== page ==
4 ways to finance care at home

4 ways to finance care at home

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With an ageing UK population, the time will eventually come for all of us to consider how we will pay for care at home, either for ourselves or our loved ones. In this blog, Acumen explores four ways to make care at home more affordable and manageable.

If you or a relative would like to continue living at home well into old age, but need some help to retain that independence, home care could be the answer. Don’t let funding worries be a burden, with these four financing options.

1. Obtain local authority funding

To see if you or a loved one are eligible for local authority care, the first step is to obtain a Needs Assessment (sometimes called a Community Care Assessment) from your Local Authority’s social services department. They have a legal duty of care to carry out a needs assessment for anyone who might be eligible for local authority care, providing you with a professionally assessed care plan.

If care is needed, and you would like to apply for financial support, then a financial assessment is usually then carried out to assess all income, assets and savings to ascertain how much funding is required. Of course, there is no obligation to undergo such a test if you or your relative’s assets are certain to exceed the threshold. However, if you are less certain then it is a good idea to get assessed.

2. Claiming VAT discount

Certain goods and services are cheaper for anyone over the age of 60 or who might have a disability. This entitles you to many discounts of which most people are unaware. For those in need of mobility apparatus at home, it is worth knowing that ramps, grab rails, stair lifts, walk in baths with sealable doors, bath lifts and built in shower seats are eligible for the reduced VAT rate of 5%, rather than the usual 20%. For people with a disability, certain home alterations – like widening of doorways – and specialist equipment are exempt of VAT entirely.

Wondering how to get this VAT discount? Make sure you ask the supplier to apply your reduced VAT. It is important to remember that this reduced rate has to be applied by the supplier AND an installer. It does not apply if you install the mobility aids yourself. As ever, it is worth shopping around because not all suppliers choose to pass on VAT reductions because they are not strictly obligated to do so.

3. Equity release

Equity release enables you to receive either a tax-free cash lump sum or to ‘draw down’ smaller amounts of money as and when it is needed. This usually lets you remain in your property until you pass away or move into residential care. The cash sum raised against the value of the house is repaid when the house is sold. If the home is owned by a couple, the money won’t be repayable until the death of your partner.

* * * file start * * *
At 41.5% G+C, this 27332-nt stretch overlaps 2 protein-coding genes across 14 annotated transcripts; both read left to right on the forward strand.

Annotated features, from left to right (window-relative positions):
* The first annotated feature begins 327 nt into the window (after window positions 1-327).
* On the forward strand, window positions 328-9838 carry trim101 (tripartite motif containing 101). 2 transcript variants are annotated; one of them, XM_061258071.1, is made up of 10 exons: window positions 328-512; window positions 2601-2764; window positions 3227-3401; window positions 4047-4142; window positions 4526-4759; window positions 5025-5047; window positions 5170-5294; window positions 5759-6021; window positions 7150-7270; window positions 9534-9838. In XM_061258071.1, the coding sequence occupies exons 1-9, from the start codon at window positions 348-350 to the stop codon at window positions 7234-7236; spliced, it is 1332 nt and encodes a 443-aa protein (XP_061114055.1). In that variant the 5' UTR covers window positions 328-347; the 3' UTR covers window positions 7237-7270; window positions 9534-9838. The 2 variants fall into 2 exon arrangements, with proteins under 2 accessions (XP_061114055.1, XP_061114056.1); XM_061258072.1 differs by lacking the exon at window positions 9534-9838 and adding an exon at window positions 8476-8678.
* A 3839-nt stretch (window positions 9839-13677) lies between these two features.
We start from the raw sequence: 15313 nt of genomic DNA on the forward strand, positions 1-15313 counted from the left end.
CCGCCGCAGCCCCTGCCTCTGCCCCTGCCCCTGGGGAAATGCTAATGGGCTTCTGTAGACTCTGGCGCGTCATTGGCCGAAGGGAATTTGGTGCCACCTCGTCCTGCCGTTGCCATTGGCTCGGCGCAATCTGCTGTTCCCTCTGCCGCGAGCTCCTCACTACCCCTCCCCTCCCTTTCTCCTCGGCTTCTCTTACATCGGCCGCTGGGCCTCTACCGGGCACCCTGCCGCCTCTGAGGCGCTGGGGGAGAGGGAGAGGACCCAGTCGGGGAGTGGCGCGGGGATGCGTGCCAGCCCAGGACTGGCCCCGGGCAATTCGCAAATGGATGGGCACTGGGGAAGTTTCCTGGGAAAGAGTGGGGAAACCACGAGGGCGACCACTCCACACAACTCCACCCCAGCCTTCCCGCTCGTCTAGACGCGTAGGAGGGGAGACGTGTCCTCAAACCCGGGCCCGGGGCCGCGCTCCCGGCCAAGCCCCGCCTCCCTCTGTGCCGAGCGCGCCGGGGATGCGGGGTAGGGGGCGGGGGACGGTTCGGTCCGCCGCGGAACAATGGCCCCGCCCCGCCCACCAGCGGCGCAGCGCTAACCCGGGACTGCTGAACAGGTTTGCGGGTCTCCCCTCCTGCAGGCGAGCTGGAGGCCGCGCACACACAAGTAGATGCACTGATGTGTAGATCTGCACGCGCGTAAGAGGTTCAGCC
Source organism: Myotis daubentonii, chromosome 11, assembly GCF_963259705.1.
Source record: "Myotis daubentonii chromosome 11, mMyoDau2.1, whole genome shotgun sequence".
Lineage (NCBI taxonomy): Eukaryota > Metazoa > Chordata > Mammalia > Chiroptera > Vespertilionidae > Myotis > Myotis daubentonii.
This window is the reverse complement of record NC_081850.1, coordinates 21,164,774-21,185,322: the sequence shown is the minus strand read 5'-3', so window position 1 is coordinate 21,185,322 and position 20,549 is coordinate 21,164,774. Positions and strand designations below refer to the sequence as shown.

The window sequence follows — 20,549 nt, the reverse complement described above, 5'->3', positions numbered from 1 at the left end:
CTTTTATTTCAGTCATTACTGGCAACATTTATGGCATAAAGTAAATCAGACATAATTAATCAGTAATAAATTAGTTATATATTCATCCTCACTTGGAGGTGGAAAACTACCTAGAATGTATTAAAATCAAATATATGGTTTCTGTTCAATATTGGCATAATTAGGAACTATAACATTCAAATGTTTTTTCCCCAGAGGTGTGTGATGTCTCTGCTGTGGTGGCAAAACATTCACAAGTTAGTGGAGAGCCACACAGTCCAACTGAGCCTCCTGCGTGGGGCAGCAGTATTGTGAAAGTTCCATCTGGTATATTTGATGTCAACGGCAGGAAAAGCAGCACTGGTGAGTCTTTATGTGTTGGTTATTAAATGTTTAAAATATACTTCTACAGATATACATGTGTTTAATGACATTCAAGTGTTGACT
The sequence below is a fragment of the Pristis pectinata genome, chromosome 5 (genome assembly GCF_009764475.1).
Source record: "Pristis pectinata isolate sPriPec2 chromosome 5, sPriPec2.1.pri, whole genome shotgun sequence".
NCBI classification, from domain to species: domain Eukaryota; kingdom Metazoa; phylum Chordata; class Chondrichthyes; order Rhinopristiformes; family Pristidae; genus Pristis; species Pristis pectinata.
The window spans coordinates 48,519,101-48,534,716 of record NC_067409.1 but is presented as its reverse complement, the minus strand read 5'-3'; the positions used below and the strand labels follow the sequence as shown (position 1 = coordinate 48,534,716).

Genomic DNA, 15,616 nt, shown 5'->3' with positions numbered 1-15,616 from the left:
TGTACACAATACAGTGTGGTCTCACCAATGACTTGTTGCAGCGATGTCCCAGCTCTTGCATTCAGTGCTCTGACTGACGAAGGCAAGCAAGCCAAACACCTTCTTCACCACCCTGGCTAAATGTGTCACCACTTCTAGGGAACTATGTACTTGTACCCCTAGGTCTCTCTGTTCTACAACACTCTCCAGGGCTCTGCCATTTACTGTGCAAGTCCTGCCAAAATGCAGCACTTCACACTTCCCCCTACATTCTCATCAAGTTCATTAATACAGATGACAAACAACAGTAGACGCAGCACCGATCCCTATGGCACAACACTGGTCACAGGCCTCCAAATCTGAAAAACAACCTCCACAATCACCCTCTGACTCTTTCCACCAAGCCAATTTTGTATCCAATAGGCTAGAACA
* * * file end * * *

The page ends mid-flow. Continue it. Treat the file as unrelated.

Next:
There are two main types of equity release schemes. With a Lifetime Mortgage, you are loaned money against the value of your home. The older you are, and the greater the value of the property, the larger the cash sum available. There is no time limit or ‘end date’ to the loan and the total sum is only repayable when the property is sold.

The other type of scheme is the Home Reversion plan in which all or part of the property is sold to a Home Reversion company. They lease the property back to you and, in return, you receive a single lump sum payment. However, you can also choose to sell just part of your home initially and then repeat the exercise; this way you can take the payments in ‘draw down’ instalments. Crucially, with the Home Reversion option you lose sole ownership of the property but if getting the largest possible amount of cash from your home is your main aim, this route does produce the best results.

4. Self funding

There are several ways to self fund care at home if you are in the position to do so. Your options range from tapping into income drawn from pensions, work, property or investments, savings or financial help from relatives. Downsizing is another means to release equity or, if moving home is out of the question, letting a room to a lodger (space permitting) is a viable alternative.

It is worth noting that the price of home care in 2015, according to research by the UK Home Care Association (UKHCA), was estimated to be £13.66 per hour while live-in care costs ranged from £600 a week for an introductory service, to £1,600 a week for a fully managed nursing service.

You should always seek advice from a qualified independent financial adviser with expertise in this field to secure the best financing option for you or your loved one. Acumen has all the pre-requisite skills and expertise to guide your independent living aspirations. For more information, please contact us on 0151 520 4353, for free on 0800 170 7009, or email info@acumenfinancial.co.uk.

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